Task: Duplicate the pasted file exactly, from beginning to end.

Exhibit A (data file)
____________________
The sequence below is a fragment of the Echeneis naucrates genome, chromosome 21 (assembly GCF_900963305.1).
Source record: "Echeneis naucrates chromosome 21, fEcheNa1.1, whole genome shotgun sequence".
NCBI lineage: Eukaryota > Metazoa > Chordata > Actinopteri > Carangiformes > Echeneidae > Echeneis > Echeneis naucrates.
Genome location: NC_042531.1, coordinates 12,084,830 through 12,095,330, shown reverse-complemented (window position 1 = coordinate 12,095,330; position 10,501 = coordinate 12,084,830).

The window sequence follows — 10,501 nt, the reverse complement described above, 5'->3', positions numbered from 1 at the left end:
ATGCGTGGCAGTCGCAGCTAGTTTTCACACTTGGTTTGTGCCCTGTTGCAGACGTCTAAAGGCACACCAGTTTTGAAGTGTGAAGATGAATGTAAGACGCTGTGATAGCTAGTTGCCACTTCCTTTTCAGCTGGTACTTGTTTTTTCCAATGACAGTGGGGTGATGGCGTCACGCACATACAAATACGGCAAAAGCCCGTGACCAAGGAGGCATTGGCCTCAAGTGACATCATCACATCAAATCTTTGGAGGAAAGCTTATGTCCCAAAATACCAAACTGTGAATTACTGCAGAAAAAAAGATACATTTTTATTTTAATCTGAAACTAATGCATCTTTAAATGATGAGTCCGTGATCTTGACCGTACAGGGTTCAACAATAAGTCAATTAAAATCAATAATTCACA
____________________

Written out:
The sequence below is a fragment of the Echeneis naucrates genome, chromosome 21 (assembly GCF_900963305.1).
Source record: "Echeneis naucrates chromosome 21, fEcheNa1.1, whole genome shotgun sequence".
NCBI lineage: Eukaryota > Metazoa > Chordata > Actinopteri > Carangiformes > Echeneidae > Echeneis > Echeneis naucrates.
Genome location: NC_042531.1, coordinates 12,084,830 through 12,095,330, shown reverse-complemented (window position 1 = coordinate 12,095,330; position 10,501 = coordinate 12,084,830).

The window sequence follows — 10,501 nt, the reverse complement described above, 5'->3', positions numbered from 1 at the left end:
ATGCGTGGCAGTCGCAGCTAGTTTTCACACTTGGTTTGTGCCCTGTTGCAGACGTCTAAAGGCACACCAGTTTTGAAGTGTGAAGATGAATGTAAGACGCTGTGATAGCTAGTTGCCACTTCCTTTTCAGCTGGTACTTGTTTTTTCCAATGACAGTGGGGTGATGGCGTCACGCACATACAAATACGGCAAAAGCCCGTGACCAAGGAGGCATTGGCCTCAAGTGACATCATCACATCAAATCTTTGGAGGAAAGCTTATGTCCCAAAATACCAAACTGTGAATTACTGCAGAAAAAAAGATACATTTTTATTTTAATCTGAAACTAATGCATCTTTAAATGATGAGTCCGTGATCTTGACCGTACAGGGTTCAACAATAAGTCAATTAAAATCAATAATTCACA